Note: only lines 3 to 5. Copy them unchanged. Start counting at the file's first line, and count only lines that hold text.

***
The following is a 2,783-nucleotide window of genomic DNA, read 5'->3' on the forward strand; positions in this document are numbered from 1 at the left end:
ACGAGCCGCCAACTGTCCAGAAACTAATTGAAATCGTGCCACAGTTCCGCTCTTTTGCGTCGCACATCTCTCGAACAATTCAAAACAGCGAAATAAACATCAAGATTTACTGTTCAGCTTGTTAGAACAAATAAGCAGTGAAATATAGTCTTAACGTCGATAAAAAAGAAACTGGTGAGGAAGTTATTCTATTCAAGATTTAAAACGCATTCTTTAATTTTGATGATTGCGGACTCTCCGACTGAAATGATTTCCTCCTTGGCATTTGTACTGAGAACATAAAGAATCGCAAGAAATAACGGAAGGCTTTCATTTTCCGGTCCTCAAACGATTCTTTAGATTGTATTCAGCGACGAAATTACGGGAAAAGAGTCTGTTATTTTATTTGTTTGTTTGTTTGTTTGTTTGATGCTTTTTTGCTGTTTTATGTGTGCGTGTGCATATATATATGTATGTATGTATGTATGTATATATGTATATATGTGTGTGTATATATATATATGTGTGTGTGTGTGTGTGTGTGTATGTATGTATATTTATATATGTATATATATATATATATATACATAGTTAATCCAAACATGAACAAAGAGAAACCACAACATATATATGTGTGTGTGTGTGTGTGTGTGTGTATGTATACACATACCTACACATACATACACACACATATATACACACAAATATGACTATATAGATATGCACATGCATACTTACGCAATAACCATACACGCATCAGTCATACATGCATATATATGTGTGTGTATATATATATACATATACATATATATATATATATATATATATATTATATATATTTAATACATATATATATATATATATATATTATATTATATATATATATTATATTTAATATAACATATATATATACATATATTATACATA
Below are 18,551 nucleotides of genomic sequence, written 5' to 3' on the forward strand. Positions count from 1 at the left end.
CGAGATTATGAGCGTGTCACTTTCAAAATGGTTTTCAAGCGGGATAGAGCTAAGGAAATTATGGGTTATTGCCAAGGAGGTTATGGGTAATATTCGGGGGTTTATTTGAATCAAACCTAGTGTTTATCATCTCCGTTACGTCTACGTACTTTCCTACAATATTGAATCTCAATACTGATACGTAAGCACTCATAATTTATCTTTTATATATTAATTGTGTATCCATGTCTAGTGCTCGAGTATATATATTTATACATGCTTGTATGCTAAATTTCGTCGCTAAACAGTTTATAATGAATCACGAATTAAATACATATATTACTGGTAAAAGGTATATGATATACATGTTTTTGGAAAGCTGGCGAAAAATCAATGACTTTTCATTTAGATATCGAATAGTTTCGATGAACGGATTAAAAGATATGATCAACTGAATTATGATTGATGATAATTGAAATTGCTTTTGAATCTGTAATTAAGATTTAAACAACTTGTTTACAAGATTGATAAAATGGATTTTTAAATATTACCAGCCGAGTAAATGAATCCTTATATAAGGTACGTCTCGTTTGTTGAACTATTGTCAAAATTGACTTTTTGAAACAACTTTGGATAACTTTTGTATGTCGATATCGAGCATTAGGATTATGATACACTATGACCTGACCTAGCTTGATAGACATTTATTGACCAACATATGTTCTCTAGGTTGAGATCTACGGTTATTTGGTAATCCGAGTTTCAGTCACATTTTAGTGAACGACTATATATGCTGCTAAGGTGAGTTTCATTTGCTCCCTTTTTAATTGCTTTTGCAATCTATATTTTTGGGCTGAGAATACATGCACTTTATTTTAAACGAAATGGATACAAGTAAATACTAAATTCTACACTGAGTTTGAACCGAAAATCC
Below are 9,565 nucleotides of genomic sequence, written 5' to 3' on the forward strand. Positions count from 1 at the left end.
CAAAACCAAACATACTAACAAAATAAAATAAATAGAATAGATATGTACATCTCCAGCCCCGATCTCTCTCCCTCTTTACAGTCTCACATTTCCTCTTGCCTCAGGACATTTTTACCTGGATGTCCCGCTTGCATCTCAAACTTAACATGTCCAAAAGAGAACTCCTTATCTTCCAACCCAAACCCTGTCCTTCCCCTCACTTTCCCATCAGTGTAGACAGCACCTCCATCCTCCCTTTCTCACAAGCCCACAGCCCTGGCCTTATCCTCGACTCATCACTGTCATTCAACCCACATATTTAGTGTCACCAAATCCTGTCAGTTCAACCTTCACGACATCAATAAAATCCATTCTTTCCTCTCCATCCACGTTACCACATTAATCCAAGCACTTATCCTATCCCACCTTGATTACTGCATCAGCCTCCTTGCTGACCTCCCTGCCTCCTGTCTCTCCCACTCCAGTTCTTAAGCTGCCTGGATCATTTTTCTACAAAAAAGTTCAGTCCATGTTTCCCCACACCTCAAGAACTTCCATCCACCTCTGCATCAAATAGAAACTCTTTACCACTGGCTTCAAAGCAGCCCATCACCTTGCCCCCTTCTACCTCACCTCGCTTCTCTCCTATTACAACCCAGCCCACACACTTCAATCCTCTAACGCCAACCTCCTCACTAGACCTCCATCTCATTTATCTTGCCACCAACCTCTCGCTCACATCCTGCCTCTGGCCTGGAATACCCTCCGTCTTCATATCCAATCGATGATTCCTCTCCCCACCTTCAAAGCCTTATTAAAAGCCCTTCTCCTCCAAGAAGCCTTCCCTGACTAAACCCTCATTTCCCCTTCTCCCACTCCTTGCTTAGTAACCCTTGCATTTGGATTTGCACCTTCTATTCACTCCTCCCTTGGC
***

Below are 18,551 nucleotides of genomic sequence, written 5' to 3' on the forward strand. Positions count from 1 at the left end.
CGAGATTATGAGCGTGTCACTTTCAAAATGGTTTTCAAGCGGGATAGAGCTAAGGAAATTATGGGTTATTGCCAAGGAGGTTATGGGTAATATTCGGGGGTTTATTTGAATCAAACCTAGTGTTTATCATCTCCGTTACGTCTACGTACTTTCCTACAATATTGAATCTCAATACTGATACGTAAGCACTCATAATTTATCTTTTATATATTAATTGTGTATCCATGTCTAGTGCTCGAGTATATATATTTATACATGCTTGTATGCTAAATTTCGTCGCTAAACAGTTTATAATGAATCACGAATTAAATACATATATTACTGGTAAAAGGTATATGATATACATGTTTTTGGAAAGCTGGCGAAAAATCAATGACTTTTCATTTAGATATCGAATAGTTTCGATGAACGGATTAAAAGATATGATCAACTGAATTATGATTGATGATAATTGAAATTGCTTTTGAATCTGTAATTAAGATTTAAACAACTTGTTTACAAGATTGATAAAATGGATTTTTAAATATTACCAGCCGAGTAAATGAATCCTTATATAAGGTACGTCTCGTTTGTTGAACTATTGTCAAAATTGACTTTTTGAAACAACTTTGGATAACTTTTGTATGTCGATATCGAGCATTAGGATTATGATACACTATGACCTGACCTAGCTTGATAGACATTTATTGACCAACATATGTTCTCTAGGTTGAGATCTACGGTTATTTGGTAATCCGAGTTTCAGTCACATTTTAGTGAACGACTATATATGCTGCTAAGGTGAGTTTCATTTGCTCCCTTTTTAATTGCTTTTGCAATCTATATTTTTGGGCTGAGAATACATGCACTTTATTTTAAACGAAATGGATACAAGTAAATACTAAATTCTACACTGAGTTTGAACCGAAAATCC
Below are 9,565 nucleotides of genomic sequence, written 5' to 3' on the forward strand. Positions count from 1 at the left end.